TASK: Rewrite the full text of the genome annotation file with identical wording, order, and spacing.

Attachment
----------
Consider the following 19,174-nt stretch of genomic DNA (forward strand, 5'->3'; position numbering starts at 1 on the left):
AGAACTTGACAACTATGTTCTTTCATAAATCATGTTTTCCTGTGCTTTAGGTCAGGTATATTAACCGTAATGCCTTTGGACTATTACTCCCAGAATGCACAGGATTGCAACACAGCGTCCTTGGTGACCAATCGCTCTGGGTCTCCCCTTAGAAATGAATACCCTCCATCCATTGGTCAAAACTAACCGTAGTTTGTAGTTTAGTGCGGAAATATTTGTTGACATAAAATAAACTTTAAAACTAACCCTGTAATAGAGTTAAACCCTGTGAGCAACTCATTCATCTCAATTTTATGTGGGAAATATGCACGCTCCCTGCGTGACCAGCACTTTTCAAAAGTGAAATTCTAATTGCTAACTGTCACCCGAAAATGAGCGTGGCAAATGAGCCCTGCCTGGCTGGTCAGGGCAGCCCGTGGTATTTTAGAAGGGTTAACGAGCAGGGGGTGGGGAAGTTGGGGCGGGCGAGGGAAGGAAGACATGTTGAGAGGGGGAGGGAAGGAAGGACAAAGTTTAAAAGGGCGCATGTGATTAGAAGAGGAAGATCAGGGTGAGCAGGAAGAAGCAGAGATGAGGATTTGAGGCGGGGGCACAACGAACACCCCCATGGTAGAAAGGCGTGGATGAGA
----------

Consider the following 19,174-nt stretch of genomic DNA (forward strand, 5'->3'; position numbering starts at 1 on the left):
AGAACTTGACAACTATGTTCTTTCATAAATCATGTTTTCCTGTGCTTTAGGTCAGGTATATTAACCGTAATGCCTTTGGACTATTACTCCCAGAATGCACAGGATTGCAACACAGCGTCCTTGGTGACCAATCGCTCTGGGTCTCCCCTTAGAAATGAATACCCTCCATCCATTGGTCAAAACTAACCGTAGTTTGTAGTTTAGTGCGGAAATATTTGTTGACATAAAATAAACTTTAAAACTAACCCTGTAATAGAGTTAAACCCTGTGAGCAACTCATTCATCTCAATTTTATGTGGGAAATATGCACGCTCCCTGCGTGACCAGCACTTTTCAAAAGTGAAATTCTAATTGCTAACTGTCACCCGAAAATGAGCGTGGCAAATGAGCCCTGCCTGGCTGGTCAGGGCAGCCCGTGGTATTTTAGAAGGGTTAACGAGCAGGGGGTGGGGAAGTTGGGGCGGGCGAGGGAAGGAAGACATGTTGAGAGGGGGAGGGAAGGAAGGACAAAGTTTAAAAGGGCGCATGTGATTAGAAGAGGAAGATCAGGGTGAGCAGGAAGAAGCAGAGATGAGGATTTGAGGCGGGGGCACAACGAACACCCCCATGGTAGAAAGGCGTGGATGAGA